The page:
“You can’t say that in MG” panel
Middle grade fiction covers a wide variety of complex and weighty topics, that in previous years might have pushed books up onto the Young Adult shelves. How do authors cover such topics while keeping their books “middle grade?” What are examples of books where this is done well, and how can gatekeepers (librarians, teachers, booksellers, publishers, parents) both identify these books and justify curating them? The importance of addressing tough issues, and what issues and topics might still be considered “taboo”, will also be discussed.
Paula Chase, MG/YA author and Inclusion Jedi, is the co-founder of The Brown Bookshelf, a website dedicated to showcasing under-the-radar authors of color. Since her 2007 debut, Chase’s mission has been to ensure books by and featuring people of color are consistently curated and promoted, as well as give readers a peek into the many facets of Black culture. Her Del Rio Bay Clique series was part of Kensington Book’s inaugural young adult line. Chase’s middle grade debut, So Done, ushers in an era of MG fiction that focuses on topics formerly considered taboo for younger readers.
Jo Knowles is the author of Still a Work In Progress, Read Between The Lines, Living With Jackie Chan, See You At Harry’s, Pearl, Jumping Off Swings, and Lessons from a Dead Girl. Her newest middle-grade novel, Where The Heart Is, will be published in April. Jo’s awards include a New York Times Editor’s Choice and Notable Book, the PEN New England Children’s Book Discovery Award, an American Library Association Notable, Bank Street College’s Best Books for Children (Outstanding Merit), and YALSA’s Best Fiction for Young Adults. Jo’s books have also appeared on numerous state award lists. Jo lives in Vermont with her husband and son.
Ann Braden writes books about kids struggling to find their voice amidst the realities of life. Ann’s debut middle grade novel The Benefits of Being an Octopus received a starred review from School Library Journal and was described by Newbery award-winner Karen Hesse as “a compassionate look at poverty, hard choices, and defending one’s right to be treated humanely.” Ann founded both GunSenseVT, a grassroots group focused on championing the common ground on the issue of guns in Vermont, and the Local Love Brigade, which now has chapters all over the country sending love postcards to those who are facing hate. Ann is a former middle school teacher, the co-host of the children’s book podcast, “Lifelines: Books that Bridge the Divide,” along with Pakistani American author Saadia Faruqi, and one of the co-organizers of #KidsNeedMentors. Ann lives in southern Vermont with her husband, two children, and two insatiable cats named Boomer and Justice.
Barbara Dee is the author of nine middle grade novels, all published by Aladdin/S&S. Everything I Know About You has been called “poignant and often hilarious” by Kirkus Reviews, “a strong addition to library collections” by School Library Journal, “honest and engaging,” by PW, and is a Junior Library Guild selection. Barbara’s two 2017 releases have received much attention. Halfway Normal, which earned starred reviews from Kirkus and SLJ, is a 2018 ILA Young Adult Choice Reading List pick, a 2018 CBC Notable Social Studies Trade Book for Young People, a Dorothy Canfield Fisher Vermont State list pick, a 2018-19 Pennsylvania Keystone to Reading Award finalist, an ALA Booklist pick (“Surviving Middle School”), and a Junior Library Guild selection. Star-Crossed is a 2018 ALA Rainbow List Top Ten, a 2018 CCBC Choice for Fiction, a 2018 CBC Notable Social Studies Trade Book for Young People, a 2018 Goodreads Choice finalist, and listed on several Best of 2017 lists, including those by the Chicago Public Library, King County (Washington State) Library and Cleveland Heights (Ohio) Library. Maybe He Just Likes You, a “middle school MeToo,” will be published by Aladdin/S&S Fall 2019. Barbara is one of the founders of the Chappaqua Children’s Book Festival. She lives in Westchester County, New York.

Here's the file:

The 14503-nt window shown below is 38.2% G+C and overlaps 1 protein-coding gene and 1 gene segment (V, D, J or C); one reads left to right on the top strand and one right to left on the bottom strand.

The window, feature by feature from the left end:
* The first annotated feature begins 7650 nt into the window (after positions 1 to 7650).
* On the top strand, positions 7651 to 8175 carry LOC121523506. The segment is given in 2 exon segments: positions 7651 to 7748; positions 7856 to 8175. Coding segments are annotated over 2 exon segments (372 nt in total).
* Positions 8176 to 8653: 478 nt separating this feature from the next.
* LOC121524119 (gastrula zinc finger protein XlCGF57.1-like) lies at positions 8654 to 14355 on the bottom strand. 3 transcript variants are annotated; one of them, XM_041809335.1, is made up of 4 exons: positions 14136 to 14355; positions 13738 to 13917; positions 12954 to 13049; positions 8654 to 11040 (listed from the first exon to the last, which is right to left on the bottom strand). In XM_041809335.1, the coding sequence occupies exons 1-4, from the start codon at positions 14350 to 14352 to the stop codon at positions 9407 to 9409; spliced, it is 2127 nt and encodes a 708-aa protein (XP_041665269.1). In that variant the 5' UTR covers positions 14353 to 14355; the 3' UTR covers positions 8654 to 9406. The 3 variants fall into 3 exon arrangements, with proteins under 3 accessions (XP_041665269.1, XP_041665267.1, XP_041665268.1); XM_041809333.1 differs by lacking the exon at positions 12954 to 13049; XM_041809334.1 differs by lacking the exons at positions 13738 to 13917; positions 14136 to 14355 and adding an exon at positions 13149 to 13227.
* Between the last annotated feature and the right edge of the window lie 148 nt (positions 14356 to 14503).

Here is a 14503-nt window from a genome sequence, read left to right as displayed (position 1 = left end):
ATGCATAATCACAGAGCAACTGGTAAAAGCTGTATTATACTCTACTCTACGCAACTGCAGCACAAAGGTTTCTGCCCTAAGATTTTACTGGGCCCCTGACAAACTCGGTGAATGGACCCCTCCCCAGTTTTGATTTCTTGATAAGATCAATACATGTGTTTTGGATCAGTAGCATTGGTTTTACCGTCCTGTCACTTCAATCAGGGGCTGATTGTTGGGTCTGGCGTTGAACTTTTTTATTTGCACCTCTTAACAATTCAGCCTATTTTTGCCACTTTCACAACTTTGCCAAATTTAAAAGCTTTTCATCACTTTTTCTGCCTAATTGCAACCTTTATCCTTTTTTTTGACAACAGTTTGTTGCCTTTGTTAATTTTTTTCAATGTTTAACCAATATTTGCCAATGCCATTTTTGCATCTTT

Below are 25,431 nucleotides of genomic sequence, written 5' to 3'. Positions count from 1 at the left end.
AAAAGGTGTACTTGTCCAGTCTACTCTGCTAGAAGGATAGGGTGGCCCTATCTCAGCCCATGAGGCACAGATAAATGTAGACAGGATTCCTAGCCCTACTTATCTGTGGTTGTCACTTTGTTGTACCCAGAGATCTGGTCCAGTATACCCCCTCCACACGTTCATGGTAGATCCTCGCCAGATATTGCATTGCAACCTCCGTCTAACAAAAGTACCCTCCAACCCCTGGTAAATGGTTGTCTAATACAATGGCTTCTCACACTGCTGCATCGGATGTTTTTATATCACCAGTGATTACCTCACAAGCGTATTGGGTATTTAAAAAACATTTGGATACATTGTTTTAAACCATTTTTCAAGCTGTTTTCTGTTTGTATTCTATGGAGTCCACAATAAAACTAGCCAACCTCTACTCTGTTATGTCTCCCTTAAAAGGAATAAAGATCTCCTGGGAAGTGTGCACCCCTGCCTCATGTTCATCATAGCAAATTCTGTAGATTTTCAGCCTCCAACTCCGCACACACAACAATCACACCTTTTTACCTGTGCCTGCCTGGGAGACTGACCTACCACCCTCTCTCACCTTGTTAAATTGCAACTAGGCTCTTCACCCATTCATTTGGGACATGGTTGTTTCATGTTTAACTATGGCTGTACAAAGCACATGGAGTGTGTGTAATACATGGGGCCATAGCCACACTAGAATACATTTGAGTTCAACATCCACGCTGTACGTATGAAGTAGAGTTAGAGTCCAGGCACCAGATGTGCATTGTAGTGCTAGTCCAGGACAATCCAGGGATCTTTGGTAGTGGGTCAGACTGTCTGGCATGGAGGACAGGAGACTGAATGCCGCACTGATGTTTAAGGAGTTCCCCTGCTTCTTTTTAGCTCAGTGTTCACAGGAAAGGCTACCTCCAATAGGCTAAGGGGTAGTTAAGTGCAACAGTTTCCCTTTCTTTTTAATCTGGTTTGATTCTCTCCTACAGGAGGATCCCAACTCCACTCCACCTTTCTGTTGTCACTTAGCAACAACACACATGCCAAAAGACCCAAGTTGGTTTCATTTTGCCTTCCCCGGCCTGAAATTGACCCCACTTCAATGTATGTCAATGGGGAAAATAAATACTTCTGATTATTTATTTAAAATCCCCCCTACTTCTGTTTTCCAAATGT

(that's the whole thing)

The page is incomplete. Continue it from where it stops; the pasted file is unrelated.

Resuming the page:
Varian Johnson is the author of nine novels, including The Parker Inheritance, which received four starred reviews and was named a 2018 Boston Globe-Horn Book Award Honor Book, a Junior Library Guild selection and a Spring 2018 Kids’ Indie Next List pick among other accolades. His middle grade caper novel, The Great Greene Heist, has been named to over twenty-five state reading and best-of lists. In addition, Varian has written numerous novels and short stories for YA audiences. He was born in Florence, South Carolina, and attended the University of Oklahoma, where he received a BS in Civil Engineering. He later received an MFA in Writing for Children and Young Adults from Vermont College of Fine Arts, where he now serves as a member of the faculty. Varian lives outside of Austin, TX with his family. To learn more, visit his website.
Katy Kramp (moderator)
Katy Kramp has been a public librarian since 2002, currently at the Plymouth District Library in Michigan, and a book blogger since 2004. She has been a Round 1 panelist for the Cybils Awards five times, serves on the board of the Plymouth-Canton Community Literacy Council and is a proud Girl Scout leader. She has presented on Diversity in Youth Literature with friend and colleague Nakenya Lewis-Yarbrough at the Allied Media Conference in Detroit and the Michigan Library Association’s Spring Institute. She holds an MSI from the University of Michigan and lives in Ypsilanti with her love and their two children. You can find her book reviews on line at http://alibrarymama.com.
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